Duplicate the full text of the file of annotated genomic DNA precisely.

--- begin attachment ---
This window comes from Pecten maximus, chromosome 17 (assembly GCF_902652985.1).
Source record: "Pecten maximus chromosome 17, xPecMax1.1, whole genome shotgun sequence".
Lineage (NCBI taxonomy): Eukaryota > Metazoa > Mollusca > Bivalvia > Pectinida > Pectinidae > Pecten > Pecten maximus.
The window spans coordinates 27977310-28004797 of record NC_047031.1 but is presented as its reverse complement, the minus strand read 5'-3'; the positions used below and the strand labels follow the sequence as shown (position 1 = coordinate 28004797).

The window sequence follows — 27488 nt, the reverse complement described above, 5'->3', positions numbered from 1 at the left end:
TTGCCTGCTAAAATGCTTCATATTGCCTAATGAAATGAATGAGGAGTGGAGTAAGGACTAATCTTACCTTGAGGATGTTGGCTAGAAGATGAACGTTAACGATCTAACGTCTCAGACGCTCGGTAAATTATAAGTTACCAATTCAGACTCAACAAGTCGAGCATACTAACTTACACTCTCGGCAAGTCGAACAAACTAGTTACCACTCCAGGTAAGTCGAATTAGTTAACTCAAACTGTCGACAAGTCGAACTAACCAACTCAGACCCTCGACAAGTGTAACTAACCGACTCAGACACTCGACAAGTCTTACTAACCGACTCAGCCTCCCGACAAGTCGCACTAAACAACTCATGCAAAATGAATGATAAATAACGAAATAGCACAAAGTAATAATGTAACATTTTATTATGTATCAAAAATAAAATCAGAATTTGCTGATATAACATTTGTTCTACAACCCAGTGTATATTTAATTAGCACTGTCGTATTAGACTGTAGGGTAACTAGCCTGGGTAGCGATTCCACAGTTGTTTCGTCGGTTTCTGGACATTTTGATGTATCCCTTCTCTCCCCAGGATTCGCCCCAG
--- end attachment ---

This window comes from Pecten maximus, chromosome 17 (assembly GCF_902652985.1).
Source record: "Pecten maximus chromosome 17, xPecMax1.1, whole genome shotgun sequence".
Lineage (NCBI taxonomy): Eukaryota > Metazoa > Mollusca > Bivalvia > Pectinida > Pectinidae > Pecten > Pecten maximus.
The window spans coordinates 27977310-28004797 of record NC_047031.1 but is presented as its reverse complement, the minus strand read 5'-3'; the positions used below and the strand labels follow the sequence as shown (position 1 = coordinate 28004797).

The window sequence follows — 27488 nt, the reverse complement described above, 5'->3', positions numbered from 1 at the left end:
TTGCCTGCTAAAATGCTTCATATTGCCTAATGAAATGAATGAGGAGTGGAGTAAGGACTAATCTTACCTTGAGGATGTTGGCTAGAAGATGAACGTTAACGATCTAACGTCTCAGACGCTCGGTAAATTATAAGTTACCAATTCAGACTCAACAAGTCGAGCATACTAACTTACACTCTCGGCAAGTCGAACAAACTAGTTACCACTCCAGGTAAGTCGAATTAGTTAACTCAAACTGTCGACAAGTCGAACTAACCAACTCAGACCCTCGACAAGTGTAACTAACCGACTCAGACACTCGACAAGTCTTACTAACCGACTCAGCCTCCCGACAAGTCGCACTAAACAACTCATGCAAAATGAATGATAAATAACGAAATAGCACAAAGTAATAATGTAACATTTTATTATGTATCAAAAATAAAATCAGAATTTGCTGATATAACATTTGTTCTACAACCCAGTGTATATTTAATTAGCACTGTCGTATTAGACTGTAGGGTAACTAGCCTGGGTAGCGATTCCACAGTTGTTTCGTCGGTTTCTGGACATTTTGATGTATCCCTTCTCTCCCCAGGATTCGCCCCAG